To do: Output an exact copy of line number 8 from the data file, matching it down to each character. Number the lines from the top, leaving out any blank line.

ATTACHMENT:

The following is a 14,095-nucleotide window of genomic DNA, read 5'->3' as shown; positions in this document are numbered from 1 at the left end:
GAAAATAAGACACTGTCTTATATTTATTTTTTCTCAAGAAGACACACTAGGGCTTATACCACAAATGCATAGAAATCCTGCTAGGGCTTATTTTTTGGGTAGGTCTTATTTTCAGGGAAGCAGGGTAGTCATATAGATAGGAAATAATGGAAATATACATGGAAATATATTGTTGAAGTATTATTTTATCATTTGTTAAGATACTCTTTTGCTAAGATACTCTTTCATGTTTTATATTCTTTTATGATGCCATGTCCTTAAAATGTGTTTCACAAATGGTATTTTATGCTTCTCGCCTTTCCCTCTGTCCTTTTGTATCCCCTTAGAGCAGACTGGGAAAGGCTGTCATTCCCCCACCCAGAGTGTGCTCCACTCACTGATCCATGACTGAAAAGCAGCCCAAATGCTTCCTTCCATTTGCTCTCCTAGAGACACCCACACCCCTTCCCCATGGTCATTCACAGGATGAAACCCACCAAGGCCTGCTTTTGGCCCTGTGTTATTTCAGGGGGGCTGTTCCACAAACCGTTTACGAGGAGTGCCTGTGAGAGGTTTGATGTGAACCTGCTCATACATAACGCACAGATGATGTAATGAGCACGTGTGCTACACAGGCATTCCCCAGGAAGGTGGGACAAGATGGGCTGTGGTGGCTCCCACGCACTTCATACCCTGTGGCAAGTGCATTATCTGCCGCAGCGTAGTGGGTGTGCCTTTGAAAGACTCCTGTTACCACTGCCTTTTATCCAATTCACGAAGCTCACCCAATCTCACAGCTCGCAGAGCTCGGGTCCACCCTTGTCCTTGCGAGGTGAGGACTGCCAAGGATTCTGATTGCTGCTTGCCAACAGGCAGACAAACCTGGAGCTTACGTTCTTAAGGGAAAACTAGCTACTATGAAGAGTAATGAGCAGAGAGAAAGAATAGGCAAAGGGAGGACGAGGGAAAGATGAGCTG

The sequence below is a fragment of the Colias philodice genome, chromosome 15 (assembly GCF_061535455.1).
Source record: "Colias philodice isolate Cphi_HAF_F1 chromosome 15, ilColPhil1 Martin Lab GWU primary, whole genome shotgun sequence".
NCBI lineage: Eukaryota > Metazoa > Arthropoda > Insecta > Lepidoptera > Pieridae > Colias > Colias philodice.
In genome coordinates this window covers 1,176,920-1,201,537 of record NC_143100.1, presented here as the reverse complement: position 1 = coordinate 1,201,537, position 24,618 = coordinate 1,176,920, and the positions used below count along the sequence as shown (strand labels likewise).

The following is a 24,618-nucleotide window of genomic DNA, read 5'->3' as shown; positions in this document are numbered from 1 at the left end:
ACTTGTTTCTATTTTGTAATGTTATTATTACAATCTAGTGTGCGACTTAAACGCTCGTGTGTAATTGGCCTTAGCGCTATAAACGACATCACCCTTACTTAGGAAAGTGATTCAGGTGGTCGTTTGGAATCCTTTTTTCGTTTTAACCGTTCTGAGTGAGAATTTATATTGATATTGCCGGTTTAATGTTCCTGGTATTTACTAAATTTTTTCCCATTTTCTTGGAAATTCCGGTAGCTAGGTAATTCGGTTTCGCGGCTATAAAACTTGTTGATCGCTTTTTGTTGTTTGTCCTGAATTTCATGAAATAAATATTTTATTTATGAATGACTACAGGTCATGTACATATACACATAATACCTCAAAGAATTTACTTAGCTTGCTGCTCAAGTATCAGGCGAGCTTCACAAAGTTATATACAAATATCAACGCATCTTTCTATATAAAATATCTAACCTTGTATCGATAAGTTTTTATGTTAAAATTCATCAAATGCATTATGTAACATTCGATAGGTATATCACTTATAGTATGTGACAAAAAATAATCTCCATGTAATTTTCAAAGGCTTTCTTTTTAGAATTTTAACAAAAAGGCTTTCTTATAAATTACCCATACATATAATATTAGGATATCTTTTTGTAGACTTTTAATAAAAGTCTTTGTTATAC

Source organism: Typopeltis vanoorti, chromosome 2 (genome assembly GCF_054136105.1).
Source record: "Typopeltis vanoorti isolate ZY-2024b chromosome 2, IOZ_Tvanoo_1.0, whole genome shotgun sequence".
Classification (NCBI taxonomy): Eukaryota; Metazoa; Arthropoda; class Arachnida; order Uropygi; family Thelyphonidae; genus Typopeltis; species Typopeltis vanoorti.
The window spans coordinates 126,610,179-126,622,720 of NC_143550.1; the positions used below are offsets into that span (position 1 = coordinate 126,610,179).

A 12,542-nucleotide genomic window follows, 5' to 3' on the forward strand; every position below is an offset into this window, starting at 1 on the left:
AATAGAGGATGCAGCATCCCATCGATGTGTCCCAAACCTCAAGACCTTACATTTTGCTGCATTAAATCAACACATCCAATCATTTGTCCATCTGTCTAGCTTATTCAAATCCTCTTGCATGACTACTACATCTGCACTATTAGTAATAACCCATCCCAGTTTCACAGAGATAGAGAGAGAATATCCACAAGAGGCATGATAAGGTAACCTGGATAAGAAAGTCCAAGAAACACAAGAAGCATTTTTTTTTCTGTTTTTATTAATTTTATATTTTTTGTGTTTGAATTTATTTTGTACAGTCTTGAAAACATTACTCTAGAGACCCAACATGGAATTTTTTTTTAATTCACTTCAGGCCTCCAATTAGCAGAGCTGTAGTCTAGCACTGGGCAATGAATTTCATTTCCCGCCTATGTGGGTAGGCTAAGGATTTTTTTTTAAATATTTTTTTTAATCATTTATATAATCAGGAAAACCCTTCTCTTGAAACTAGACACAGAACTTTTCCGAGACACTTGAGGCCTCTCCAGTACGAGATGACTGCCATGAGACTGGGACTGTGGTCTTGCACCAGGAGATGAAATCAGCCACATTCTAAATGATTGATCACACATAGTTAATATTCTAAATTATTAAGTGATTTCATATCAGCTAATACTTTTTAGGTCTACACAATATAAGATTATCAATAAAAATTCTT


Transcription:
ACTTGTTTCTATTTTGTAATGTTATTATTACAATCTAGTGTGCGACTTAAACGCTCGTGTGTAATTGGCCTTAGCGCTATAAACGACATCACCCTTACTTAGGAAAGTGATTCAGGTGGTCGTTTGGAATCCTTTTTTCGTTTTAACCGTTCTGAGTGAGAATTTATATTGATATTGCCGGTTTAATGTTCCTGGTATTTACTAAATTTTTTCCCATTTTCTTGGAAATTCCGGTAGCTAGGTAATTCGGTTTCGCGGCTATAAAACTTGTTGATCGCTTTTTGTTGTTTGTCCTGAATTTCATGAAATAAATATTTTATTTATGAATGACTACAGGTCATGTACATATACACATAATACCTCAAAGAATTTACTTAGCTTGCTGCTCAAGTATCAGGCGAGCTTCACAAAGTTATATACAAATATCAACGCATCTTTCTATATAAAATATCTAACCTTGTATCGATAAGTTTTTATGTTAAAATTCATCAAATGCATTATGTAACATTCGATAGGTATATCACTTATAGTATGTGACAAAAAATAATCTCCATGTAATTTTCAAAGGCTTTCTTTTTAGAATTTTAACAAAAAGGCTTTCTTATAAATTACCCATACATATAATATTAGGATATCTTTTTGTAGACTTTTAATAAAAGTCTTTGTTATAC